Why is the Arctic melting faster than the Antarctic?

Deutsche Welle
6 Min Read

A new report says the Arctic may be ice-free by 2040. The Antarctic is also melting, albeit far slower, and in a less regular pattern. Why do the two poles react so differently in the face of climate change?First, the bad news: The Arctic is melting much faster than expected, and could even be ice-free in summer by the late 2030s, a report from the Arctic Council’s Arctic Monitoring and Assessment Program suggests. Previous studies had forecast an ice-free North Pole in summer by mid-century.

While the outlook is bleak for the Arctic, there is a silver lining for the Antarctic: The ice is melting at a slower rate than previously thought. Although glacier flow has increased since the 1990s, scientists from University of Leeds have found the melting rate to be only around a third of what was previously projected.

But the Antarctic is still melting. And a rapidly advancing crack in its fourth-largest ice shelf could soon see the largest icebergs ever recorded in human history break off into the sea.

Scientists agree that global warming causes both the ice in the North and the South Pole to melt. Air temperatures are climbing, and so are water temperatures. This makes the ice melt faster. The period of winter where the water is actually cold enough to freeze is getting shorter, which means ice floes are getting smaller.

The Arctic and Antarctic are far from “polar opposites” in the sense that ice at both is melting away in the face of climate change. But why are the Arctic and Antarctic melting at such a different pace?

Same same but different

Because the Arctic and Antarctic are cold, remote, and full of ice, they are often thought of as nearly the same. However, they are in fact quite different.

The first and most visible difference are the animals that call the frosty lands their home. Each polar extreme has a unique biome with many species that only survive there. Polar bears live in the Arctic and penguins only in the Antarctic, for example.

The second striking contrast is geography. The Arctic is a semi-enclosed ocean and almost completely surrounded by land. This means there is not much space for ice to float around. As a result, ice floes frequently bump into each other and pile up into thick ridges.

Arctic ice is thicker, and stays frozen longer during summer. In winter, the sea ice covers up to 15 million square kilometers (6 million square miles), and 7 million square kilometers remain at the end of the summer melt season.

The Antarctic is almost the geographic opposite of the Arctic – not just because it’s on the other side of the world. The Antarctic consists of land surrounded by an ocean. The sea ice is free to move, and often floats northward into warmer waters where it eventually melts during the southern hemisphere’s summer months.

In the Antarctic, almost all of the sea ice that forms during winter melts during summer. In the colder months, up to 18 million square kilometers (7 million square miles) of ocean is covered by sea ice, but by the end of the summer, only about 3 million square kilometers of sea ice remains.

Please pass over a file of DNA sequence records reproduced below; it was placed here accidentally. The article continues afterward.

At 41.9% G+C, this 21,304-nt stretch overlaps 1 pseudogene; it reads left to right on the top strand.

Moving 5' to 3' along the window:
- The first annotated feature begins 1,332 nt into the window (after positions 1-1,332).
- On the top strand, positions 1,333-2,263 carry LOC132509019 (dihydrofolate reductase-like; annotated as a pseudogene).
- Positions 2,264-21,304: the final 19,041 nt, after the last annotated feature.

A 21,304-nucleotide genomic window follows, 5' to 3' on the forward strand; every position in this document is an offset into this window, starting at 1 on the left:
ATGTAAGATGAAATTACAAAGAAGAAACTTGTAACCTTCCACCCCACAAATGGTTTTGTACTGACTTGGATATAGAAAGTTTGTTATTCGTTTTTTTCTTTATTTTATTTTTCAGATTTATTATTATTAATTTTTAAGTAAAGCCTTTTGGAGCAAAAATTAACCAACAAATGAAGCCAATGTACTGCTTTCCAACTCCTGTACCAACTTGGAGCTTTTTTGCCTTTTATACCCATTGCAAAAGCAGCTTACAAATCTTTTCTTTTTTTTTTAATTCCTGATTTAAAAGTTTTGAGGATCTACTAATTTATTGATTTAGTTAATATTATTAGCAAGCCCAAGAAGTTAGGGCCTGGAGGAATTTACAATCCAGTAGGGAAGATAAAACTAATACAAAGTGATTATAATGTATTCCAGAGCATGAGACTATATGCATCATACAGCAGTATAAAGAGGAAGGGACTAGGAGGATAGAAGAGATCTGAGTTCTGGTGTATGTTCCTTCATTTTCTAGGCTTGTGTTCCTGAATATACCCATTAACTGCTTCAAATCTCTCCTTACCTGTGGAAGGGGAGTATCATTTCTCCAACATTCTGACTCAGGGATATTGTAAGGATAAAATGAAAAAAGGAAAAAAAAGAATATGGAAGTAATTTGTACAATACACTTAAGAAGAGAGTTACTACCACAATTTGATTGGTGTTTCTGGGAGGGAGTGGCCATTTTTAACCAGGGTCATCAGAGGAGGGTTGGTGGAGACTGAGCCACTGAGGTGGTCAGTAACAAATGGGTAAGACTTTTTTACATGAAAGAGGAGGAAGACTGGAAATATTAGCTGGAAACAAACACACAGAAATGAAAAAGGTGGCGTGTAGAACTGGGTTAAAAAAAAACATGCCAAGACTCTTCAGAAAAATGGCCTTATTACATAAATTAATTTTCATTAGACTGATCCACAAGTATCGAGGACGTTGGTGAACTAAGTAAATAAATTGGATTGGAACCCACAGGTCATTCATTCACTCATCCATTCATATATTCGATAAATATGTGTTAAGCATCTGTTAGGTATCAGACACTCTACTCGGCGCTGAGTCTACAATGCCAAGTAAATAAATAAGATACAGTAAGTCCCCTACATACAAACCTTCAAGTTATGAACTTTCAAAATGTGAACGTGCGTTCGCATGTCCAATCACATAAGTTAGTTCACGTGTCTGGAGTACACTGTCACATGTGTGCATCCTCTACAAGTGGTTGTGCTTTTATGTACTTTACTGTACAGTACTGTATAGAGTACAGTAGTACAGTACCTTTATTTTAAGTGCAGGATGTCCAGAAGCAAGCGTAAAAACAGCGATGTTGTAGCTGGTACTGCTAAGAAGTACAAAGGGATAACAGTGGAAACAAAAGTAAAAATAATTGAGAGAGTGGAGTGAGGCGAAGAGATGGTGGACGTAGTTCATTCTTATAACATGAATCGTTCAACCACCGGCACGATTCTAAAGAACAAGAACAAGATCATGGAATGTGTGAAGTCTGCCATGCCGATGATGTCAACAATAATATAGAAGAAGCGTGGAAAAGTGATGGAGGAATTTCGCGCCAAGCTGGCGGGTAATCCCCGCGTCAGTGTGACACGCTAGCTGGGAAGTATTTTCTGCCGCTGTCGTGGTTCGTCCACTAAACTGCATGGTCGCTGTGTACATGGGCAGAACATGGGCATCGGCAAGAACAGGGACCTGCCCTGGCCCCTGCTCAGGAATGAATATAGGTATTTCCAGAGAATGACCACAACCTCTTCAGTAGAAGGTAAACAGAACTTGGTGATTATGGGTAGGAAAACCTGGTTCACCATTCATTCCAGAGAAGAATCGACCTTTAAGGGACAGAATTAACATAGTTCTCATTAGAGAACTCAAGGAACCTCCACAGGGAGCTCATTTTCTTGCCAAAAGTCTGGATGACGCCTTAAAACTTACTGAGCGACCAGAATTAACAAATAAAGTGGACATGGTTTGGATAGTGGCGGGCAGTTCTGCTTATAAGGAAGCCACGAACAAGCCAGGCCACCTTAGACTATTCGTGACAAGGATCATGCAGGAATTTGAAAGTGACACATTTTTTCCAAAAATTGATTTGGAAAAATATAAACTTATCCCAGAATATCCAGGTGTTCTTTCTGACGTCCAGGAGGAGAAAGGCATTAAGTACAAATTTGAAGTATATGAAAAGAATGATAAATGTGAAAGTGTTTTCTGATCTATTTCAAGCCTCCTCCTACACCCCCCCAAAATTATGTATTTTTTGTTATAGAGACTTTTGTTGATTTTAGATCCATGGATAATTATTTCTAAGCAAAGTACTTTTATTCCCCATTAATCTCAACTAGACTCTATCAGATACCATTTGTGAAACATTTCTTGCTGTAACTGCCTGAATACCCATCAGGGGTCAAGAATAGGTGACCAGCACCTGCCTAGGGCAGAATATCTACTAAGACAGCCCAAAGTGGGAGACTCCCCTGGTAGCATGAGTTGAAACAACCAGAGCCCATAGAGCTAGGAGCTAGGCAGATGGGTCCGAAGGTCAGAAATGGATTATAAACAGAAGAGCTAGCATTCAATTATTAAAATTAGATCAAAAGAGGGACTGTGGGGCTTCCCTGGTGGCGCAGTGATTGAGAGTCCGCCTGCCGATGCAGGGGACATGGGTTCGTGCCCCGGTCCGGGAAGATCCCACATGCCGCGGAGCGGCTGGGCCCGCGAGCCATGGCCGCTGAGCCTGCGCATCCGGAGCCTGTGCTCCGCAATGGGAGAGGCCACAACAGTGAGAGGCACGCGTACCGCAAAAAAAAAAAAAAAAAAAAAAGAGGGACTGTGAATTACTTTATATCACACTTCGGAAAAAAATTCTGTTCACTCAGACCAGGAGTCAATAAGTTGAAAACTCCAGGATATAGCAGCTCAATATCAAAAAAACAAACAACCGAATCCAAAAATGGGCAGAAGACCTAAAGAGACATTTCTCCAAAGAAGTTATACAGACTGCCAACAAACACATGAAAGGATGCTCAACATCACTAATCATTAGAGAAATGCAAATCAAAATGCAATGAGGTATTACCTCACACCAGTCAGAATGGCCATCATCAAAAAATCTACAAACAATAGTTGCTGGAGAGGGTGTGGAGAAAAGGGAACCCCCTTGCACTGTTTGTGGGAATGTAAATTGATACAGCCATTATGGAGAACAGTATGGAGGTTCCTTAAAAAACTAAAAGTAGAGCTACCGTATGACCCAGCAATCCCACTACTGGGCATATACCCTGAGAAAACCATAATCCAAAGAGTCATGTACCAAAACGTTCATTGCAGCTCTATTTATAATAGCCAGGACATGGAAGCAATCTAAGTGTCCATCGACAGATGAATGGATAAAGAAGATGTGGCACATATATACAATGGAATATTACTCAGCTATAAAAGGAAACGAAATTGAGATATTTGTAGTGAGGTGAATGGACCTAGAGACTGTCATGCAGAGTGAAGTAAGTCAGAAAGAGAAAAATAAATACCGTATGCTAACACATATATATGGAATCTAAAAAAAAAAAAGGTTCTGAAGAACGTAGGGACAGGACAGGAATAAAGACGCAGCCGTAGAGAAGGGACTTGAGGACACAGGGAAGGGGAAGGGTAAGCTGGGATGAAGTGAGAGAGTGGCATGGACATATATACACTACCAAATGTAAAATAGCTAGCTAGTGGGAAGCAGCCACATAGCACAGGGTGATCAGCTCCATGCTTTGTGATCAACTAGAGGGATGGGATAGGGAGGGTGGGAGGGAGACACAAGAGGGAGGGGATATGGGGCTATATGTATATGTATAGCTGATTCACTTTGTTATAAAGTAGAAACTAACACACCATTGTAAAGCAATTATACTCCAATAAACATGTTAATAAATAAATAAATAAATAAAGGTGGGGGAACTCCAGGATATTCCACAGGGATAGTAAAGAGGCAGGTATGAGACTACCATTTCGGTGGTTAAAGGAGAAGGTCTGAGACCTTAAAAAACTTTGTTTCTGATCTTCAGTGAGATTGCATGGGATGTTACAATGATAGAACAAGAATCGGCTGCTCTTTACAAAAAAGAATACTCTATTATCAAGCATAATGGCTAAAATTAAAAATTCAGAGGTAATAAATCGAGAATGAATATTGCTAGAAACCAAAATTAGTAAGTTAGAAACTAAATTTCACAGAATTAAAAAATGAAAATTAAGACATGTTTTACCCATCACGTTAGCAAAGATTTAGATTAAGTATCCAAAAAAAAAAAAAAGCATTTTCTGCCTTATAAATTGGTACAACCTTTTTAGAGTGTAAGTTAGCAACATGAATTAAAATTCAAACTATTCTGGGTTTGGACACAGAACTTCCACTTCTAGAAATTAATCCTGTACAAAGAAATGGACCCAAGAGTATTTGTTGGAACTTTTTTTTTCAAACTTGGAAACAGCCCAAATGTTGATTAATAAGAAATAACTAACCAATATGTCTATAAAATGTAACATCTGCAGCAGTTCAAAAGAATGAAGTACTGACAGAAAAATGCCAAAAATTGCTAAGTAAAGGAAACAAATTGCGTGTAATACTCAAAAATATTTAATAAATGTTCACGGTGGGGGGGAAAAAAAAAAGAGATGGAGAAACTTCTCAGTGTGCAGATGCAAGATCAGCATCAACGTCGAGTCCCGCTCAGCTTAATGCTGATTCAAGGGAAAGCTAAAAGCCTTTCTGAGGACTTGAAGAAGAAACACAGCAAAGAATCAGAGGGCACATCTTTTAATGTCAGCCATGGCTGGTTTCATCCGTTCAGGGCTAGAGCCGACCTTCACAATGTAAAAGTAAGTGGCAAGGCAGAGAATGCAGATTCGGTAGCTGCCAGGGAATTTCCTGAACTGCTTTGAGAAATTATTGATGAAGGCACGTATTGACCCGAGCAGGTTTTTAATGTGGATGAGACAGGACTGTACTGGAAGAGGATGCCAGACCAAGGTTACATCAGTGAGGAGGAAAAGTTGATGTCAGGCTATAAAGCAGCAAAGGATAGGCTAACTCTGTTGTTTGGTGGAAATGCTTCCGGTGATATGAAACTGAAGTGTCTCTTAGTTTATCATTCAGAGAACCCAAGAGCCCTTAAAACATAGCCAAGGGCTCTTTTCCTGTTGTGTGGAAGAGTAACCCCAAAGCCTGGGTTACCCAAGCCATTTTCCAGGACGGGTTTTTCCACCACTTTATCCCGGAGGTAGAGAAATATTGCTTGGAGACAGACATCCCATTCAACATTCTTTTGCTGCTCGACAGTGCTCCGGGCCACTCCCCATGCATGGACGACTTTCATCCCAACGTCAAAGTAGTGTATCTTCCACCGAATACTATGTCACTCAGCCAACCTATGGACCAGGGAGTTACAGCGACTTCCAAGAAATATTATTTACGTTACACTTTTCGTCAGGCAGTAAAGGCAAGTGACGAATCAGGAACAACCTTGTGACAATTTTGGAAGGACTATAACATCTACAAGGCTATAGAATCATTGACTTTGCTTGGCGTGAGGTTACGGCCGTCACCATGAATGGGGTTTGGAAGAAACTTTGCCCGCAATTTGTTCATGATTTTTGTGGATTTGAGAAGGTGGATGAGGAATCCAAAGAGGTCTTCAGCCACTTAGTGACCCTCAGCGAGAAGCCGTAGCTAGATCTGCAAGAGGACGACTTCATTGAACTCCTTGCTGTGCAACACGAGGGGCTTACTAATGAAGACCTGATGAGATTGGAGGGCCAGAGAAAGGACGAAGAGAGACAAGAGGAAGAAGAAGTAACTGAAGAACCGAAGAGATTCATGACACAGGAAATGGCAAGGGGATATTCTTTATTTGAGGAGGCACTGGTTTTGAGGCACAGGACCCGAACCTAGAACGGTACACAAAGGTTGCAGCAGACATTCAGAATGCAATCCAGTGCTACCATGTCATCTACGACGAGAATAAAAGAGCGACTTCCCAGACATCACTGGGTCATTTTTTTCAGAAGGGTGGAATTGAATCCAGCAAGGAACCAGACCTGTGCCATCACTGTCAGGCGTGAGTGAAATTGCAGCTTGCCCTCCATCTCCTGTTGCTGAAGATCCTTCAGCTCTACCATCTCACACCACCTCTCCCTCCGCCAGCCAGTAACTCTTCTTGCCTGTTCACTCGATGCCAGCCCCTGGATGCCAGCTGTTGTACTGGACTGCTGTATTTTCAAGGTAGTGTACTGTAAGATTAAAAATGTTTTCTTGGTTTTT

Losses and gains

The growth and thaw of the ice is part of the annual cycle, and small fluctuations in the level of sea ice are normal. But scientists have observed a constant loss of sea ice in both the Arctic and Antarctic since the early 1970s.

According to the National Snow and Ice Data Center, a research institute affiliated with the University of Colorado, Arctic ice has been decreasing at an average rate of 3 percent per decade, while the Antarctic ice has increased slightly by about 0.8 percent per decade.

This is where it starts getting complicated.

While the overall trend in the Antarctic points to a regression of sea ice, it is also growing in some areas. As glaciers in West Antartica have melted, heavy snowfall in East Antarctica and the interior of West Antarctica led to an increase in ice sheets.

According to data from NASA, gains in ice have outweighed the overall losses from thinning glaciers from 1992 to 2008.

However, accumulation of snow in the Antarctic is actually a sign of global warming. The warmer the temperatures are, the more moisture is in the air. And the more moisture there is, the more snow falls.

Generally, the Antarctic tends to be more immune to global warming. Currents and winds tend to flow without interruption around the continent in a west-to-east direction, acting like a barricade to warmer air and water to the north.

The Arctic is missing such protective shields. Warmer waters from the south flow into the Arctic, preventing sea ice from forming.

Overall, the Antarctic is reacting far less to global warming than the Arctic. However, the level of sea ice is fluctuating strongly at both poles. In February, sea ice was at a record low both in the Arctic and Antarctic.

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